Save the Date

You should play Save the Date. Play it a lot. I played through 20 games of it in about an hour, and watched as the whole thing unfolded. And telling you about Save the Date is to pop the bubble of rumination that it crafts around itself, so just go do it and then come back and we can talk about what it all means. 

I picked the best ending of Save the Date on my first playthrough. I didn’t know it, because I hadn’t seen the other outcomes yet, but being a glib video game guy I did the contrarian thing and said no when told to begin the goal, and the game ended in a slightly down but not really that impactful non-ending. This is the best you can hope for in this tale of disasters, universe hopping, and narrative deconstruction. 

What I think really works in Save the Date is that it relies upon the logic of the game structure without really bothering to pick it apart. You know you’re in a game, and quickly you’ll get to the point where you convince your date that she is a video game character, and that’s really where the interesting stuff begins to unfold. Beyond all the silly bad endings, in this one spot where these characters begin to reflect on the nature of their being, is one of the better examples of games narrative deconstruction through games I’ve seen.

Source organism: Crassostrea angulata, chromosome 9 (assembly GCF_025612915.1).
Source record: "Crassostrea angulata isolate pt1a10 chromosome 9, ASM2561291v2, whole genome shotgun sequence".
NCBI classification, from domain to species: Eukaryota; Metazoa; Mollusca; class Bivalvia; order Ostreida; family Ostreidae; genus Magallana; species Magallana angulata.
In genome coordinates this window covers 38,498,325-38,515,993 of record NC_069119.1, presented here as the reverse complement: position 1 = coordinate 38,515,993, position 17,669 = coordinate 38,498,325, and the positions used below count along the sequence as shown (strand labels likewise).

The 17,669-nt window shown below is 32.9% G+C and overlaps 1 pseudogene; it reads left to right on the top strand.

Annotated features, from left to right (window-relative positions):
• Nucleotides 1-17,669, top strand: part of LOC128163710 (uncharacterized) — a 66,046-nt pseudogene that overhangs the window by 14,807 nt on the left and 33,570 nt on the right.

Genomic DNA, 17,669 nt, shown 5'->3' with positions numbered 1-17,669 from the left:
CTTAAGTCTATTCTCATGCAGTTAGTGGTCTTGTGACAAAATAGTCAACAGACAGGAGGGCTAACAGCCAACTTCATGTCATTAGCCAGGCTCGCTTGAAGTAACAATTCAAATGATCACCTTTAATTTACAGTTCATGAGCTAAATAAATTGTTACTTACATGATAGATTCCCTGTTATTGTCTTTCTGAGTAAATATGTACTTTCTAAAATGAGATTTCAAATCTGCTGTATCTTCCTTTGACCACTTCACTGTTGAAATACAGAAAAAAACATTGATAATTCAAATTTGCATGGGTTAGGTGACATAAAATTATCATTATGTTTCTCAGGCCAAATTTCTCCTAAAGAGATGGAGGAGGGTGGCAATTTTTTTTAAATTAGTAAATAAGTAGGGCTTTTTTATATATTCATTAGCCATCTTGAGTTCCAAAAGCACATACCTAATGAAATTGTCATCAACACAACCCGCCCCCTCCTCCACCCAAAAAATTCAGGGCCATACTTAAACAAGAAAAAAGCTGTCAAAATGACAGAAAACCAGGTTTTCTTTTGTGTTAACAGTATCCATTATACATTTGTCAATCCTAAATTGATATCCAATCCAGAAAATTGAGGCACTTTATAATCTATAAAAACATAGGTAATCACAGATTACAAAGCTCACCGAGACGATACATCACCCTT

It touches on even more subjects, and often with more earnestness, than something like The Stanley Parable. I think it suffers many of the same faults, too, in that it tries to be a bit too clever, and I wish that it had some commentary on the one ‘good ending’ within it, but by and large it goes out of its way to ask you to reflect on what it means to have endings, to tell stories, and what characters and art itself does for the one who engages with it. 

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